Day 16. Bryan’s Rhapsody

Day 16: Put on music in the background today while you write. Write a scene that captures the feeling of the music . . .

 

Bryan was a good boy, by anyone’s standards. Even though he grew up on the wrong side of the tracks, he did what was told without question or hesitation; he was a straight ‘A’ student as well and always helped his teachers whenever they needed assistance. That all changed after three months of sixth grade at St. Matthew’s Preparatory School. He brought a kitchen knife the length of his forearm, to school last month and threatened to stab Sam Hendricks, a fellow sixth grader and a known bully. Bryan was suspended for two weeks for that grievous offence and was searched everyday since to ensure he was no longer a danger to himself, to Sam, or anybody else. Last Friday, he started a fire in the library. No students were harmed nor were the library books damaged, however, such an act was irrevocable and would result in Bryan’s immediate expulsion.

On the Monday following the fire, Bryan was called to the principals’ office as they phoned in his parents to discuss his behaviour and the obvious next step.

“But he’s just a poor boy, from a poor family.” Cried Bryan’s mother, distraught at the prospect of finding another school for her son, who was the sweetest child she knew. “Where will he go?” She pleaded with the principal who sat on the other side of his dreary oak desk.

“Please Mr. Simmons.” Bryan’s father added to the plea. “Spare him this life of this monstrosity. If you do this, if you kick him out, it will mark his life for as long as he lives.”

Mr. Simmons frowned at the teary-eyed parents sitting across from him, then looked at Bryan who hung his head in shame. He slowly raised his head to match eyes with his principal.

“I’m sorry I started the fire,” Bryan said sheepishly. “And I promise I’ll never do it again. I swear.” He affirmed more convincingly. “Will you please let me go?”

Mr. Simmons sighed and shook his head. “No Bryan, what you did was inexcusable and punishable by expulsion.”

“Please Mr. Simmons, let him go.” Bryan’s mother sobbed.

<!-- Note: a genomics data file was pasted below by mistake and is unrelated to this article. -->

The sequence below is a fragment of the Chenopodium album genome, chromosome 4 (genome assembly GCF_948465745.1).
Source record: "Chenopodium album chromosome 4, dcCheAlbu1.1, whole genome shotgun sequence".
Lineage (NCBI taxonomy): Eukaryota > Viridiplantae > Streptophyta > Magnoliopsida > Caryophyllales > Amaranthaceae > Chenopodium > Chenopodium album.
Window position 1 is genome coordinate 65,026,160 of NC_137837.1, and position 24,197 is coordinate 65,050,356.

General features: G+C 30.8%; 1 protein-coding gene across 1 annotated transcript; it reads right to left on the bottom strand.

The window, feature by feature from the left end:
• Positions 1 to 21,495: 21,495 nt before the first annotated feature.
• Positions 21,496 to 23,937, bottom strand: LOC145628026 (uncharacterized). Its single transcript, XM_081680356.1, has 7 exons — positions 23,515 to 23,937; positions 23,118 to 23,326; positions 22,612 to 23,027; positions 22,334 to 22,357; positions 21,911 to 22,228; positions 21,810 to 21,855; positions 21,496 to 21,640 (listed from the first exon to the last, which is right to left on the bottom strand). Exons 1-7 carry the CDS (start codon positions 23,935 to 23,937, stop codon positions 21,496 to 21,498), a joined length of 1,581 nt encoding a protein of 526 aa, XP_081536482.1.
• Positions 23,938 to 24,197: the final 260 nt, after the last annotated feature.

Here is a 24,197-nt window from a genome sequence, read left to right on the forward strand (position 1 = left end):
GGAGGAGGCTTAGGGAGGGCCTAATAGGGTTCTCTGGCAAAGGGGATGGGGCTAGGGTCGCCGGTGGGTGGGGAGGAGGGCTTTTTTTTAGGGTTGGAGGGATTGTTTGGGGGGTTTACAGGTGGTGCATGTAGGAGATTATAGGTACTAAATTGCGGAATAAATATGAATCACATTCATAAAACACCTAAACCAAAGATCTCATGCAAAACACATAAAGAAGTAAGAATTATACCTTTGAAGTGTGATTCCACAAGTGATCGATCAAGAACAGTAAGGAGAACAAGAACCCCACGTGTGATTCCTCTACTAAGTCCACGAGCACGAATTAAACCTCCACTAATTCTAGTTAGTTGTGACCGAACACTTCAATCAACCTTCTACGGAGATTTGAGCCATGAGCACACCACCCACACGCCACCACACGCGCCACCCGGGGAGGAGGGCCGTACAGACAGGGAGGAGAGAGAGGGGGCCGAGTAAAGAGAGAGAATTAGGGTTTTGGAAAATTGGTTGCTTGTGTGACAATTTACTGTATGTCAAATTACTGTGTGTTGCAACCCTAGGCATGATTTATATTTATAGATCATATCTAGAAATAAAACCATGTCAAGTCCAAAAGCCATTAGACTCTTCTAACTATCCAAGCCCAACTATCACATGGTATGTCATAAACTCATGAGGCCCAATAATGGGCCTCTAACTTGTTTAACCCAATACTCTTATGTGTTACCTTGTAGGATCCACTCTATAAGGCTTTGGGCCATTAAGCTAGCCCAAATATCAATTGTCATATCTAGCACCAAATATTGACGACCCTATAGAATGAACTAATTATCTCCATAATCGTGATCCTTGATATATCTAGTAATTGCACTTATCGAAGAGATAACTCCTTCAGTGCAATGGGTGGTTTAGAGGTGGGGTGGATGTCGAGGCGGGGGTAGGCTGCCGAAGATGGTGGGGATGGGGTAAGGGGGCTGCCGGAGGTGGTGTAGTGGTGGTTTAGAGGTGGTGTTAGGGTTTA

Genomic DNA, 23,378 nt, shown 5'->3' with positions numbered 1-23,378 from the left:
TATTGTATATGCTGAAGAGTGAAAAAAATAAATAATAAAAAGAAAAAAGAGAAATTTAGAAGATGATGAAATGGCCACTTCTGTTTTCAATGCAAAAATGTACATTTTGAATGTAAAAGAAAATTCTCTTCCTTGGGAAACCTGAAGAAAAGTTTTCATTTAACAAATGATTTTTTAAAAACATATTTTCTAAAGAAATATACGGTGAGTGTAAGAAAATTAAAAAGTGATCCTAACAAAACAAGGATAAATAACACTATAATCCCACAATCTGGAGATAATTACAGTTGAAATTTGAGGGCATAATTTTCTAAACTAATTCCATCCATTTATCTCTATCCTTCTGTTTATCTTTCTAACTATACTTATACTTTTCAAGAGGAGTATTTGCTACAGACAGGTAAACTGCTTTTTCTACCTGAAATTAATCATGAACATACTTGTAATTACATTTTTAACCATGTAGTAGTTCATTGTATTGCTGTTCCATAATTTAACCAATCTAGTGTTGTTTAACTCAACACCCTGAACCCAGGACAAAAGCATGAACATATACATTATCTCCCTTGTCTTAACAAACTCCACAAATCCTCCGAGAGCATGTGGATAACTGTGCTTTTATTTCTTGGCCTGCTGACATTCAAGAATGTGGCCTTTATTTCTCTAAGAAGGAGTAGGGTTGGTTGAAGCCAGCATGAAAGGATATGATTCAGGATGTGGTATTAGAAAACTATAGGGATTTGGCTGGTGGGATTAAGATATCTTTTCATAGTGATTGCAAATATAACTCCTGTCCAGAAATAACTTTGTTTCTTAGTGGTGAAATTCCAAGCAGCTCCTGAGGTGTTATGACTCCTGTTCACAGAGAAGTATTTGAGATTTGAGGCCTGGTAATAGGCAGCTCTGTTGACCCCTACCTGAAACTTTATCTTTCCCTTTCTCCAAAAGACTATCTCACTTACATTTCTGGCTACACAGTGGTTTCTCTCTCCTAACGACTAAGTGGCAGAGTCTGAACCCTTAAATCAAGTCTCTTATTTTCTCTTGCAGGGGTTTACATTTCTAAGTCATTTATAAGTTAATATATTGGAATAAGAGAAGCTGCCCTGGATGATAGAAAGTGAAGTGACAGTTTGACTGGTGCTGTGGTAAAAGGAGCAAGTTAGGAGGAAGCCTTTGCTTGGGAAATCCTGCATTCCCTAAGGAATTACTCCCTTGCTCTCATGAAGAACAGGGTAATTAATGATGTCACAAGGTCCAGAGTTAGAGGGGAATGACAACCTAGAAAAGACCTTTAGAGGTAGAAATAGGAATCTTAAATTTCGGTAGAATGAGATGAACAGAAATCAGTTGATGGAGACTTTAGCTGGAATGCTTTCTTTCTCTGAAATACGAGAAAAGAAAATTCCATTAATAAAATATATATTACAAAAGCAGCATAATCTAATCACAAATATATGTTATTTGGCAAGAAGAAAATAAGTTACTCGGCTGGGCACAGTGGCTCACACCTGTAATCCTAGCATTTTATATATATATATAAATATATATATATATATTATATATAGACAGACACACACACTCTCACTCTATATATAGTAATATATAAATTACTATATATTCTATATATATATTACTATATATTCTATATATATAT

“I cannot.” Mr. Simmons replied.

“Look, Mr. Simmons, he’s just a boy, he’s truly sorry for what he did. Just let him go.” The father beseeched him.

“For the love of God I will not let him go.” Mr. Simmons raised his voice involuntarily. “He started a fire in the library for Christ’s sake . . . the library of books the school was given because we couldn’t afford them. The library . . . where other students go to study and do their research.” He looked between the father and the mother with incredulity. He wiped his brow with a handkerchief, “Let’s say he doesn’t set fire to the library again . . . where’s next? The main office? The cafeteria? My office?” Mr. Simmons’ face reddened with a protruding vein on his temple at the disheartening thought of Bryan setting fire to his office.

Bryan’s mother and father jumped at the outburst but could say nothing more for Mr. Simmons was right. They looked at each other and while the father shook his head the mother burst out in another fit of sobs.

“I am truly sorry it came to this,” Mr. Simmons started, “but Bryan can no longer be apart of St. Matthew’s. He must go.”

With that, the parents stood and Bryan followed suit. As Bryan’s parents exited the principal’s office Bryan turned to Mr. Simmons and said “You think you can stop me and spit in my eye when a bully does worse to your students? You think I’m just going to roll over and die because you don’t want me in your stupid school?” Bryan stood in the doorway, fists balled up and anger written across his face. “None of this matters, everyone can see. Nothing really matters to me!”

The End

Bohemian Rhapsody

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